Carbon fluxes were upscaled from 24 eddy covariance sites across the North American Southwest and Northwestern Mexico (Supplementary Table 4) using remote sensing and gridded meteorological inputs using a machine learning (random forest) approach55. We used all available sites in each year, which are detailed in Supplementary Table 5. There were two steps to the upscaling process: first, relationships between predictor variables and monthly eddy covariance from flux towers were derived using random forest models. Second, the random forest models were applied to per-pixel gridded inputs to create spatially and temporally continuous GPP estimates from 2000 to 2016. All analyses were conducted in the R language (R version 4.0.2) and environment for statistical computing56.

Data acquisition

Relationships between predictor variables and monthly fluxes from eddy covariance towers were quantified using random forest models using the R ‘caret’ package57. Data inputs included 0.05° 16-day Enhanced Vegetation Index (EVI) and NDVI data products from MODIS (MOD13C1v006) downloaded from the date closest to the 15th of each month for 2000–201658. Elevation was acquired from the Shuttle Radar Topography Mission using the ‘getData’ function in the ‘raster’ package59. Precipitation, PET, vapor pressure, daily mean temperature, and monthly average daily maximum and minimum temperature (Tmax, Tmin) at 0.5° spatial resolution were downloaded from the Climatic Research Unit (CRU)60,61. For a given month, the previous month’s precipitation from CRU was also included as a predictor. Day length was determined for the 15th or 16th of each month (corresponding to CRU dates) using the ‘daylength’ function in the ‘geosphere’ package and site latitude coordinates62. MAT and MAP were downloaded in 30 arc seconds from WorldClim  using the ‘getData’ function in the ‘raster’ package59,63. All data products were aggregated to 0.5° spatial resolution using bilinear interpolation, and aligned to the same projection and extent using the ‘projectRaster’ function from the raster package in R.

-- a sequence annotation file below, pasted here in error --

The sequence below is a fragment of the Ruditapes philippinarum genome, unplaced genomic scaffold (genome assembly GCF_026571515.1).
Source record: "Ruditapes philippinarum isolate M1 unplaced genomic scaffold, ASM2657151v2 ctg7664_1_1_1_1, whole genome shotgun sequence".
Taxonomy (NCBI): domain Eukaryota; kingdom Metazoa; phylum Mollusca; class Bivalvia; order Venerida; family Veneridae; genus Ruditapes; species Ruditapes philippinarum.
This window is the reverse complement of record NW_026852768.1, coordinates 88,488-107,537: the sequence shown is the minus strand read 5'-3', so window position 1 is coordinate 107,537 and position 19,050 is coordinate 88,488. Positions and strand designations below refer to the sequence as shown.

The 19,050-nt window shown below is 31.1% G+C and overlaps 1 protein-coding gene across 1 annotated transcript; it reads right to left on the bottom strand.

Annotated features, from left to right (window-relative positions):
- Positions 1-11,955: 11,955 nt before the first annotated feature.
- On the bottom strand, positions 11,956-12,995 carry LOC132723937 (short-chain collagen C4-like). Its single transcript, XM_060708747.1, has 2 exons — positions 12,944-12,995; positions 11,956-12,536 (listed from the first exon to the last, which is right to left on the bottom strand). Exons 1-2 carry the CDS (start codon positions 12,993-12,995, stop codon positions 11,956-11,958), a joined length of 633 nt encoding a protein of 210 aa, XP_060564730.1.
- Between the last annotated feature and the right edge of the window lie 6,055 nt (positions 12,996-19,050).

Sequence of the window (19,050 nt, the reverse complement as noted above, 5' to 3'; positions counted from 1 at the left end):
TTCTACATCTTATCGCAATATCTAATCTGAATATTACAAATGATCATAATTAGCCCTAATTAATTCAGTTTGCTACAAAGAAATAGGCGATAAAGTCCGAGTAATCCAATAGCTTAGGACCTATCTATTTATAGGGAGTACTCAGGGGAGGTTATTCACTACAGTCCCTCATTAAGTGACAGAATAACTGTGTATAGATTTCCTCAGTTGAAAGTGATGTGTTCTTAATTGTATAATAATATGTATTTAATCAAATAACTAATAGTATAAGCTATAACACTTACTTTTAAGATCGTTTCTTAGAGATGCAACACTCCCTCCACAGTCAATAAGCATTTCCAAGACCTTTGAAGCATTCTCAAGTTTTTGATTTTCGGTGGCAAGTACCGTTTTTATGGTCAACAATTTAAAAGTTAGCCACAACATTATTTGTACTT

To evaluate changing water regime effects on dryland system productivity, we used the SPEI. This multiscalar drought index is a good predictor of change in ecological responses to drought in drylands64,65. It accounts for the impacts of both supply- and demand-side limitations to carbon uptake (i.e., soil moisture and atmospheric vapor-pressure deficit) and also can be calculated to assess both intra- and interannual water deficits66. SPEI was calculated from data using the ‘SPEI’ package67 and included as a predictor from 1-month to 12-month timescales68,69. Time series of SPEI were calculated from time series of monthly precipitation and PET values using the function ‘spei’.

Gap-filled eddy covariance data for the North American Southwest sites were acquired from site PIs (see Supplementary Table 4 and Table 1 in Biederman et al. 2017 for site details). GPP was calculated from the Net Ecosystem Exchange values using the relationship between nighttime Net Ecosystem Exchange and temperature as described in Biederman et al. 201721. Global validation sites were obtained from the FLUXNET2015 dataset70—sites were selected based on MAP, MAT, geographic location, and data policy. Mean daily GPP values using the nighttime partitioning method with variable USTAR threshold71 were aggregated to monthly resolution for all selected dryland sites. The specific FLUXNET2015 column used for GPP values was ‘GPP_NT_VUT_MEAN’. A mask for global drylands was created based on an updated global drylands map from United Nations Environment World Monitoring Centre and are in accordance with United Nations Convention to Combat Desertification definition of drylands72,73.

Site-based random forest analysis, validation, and upscaling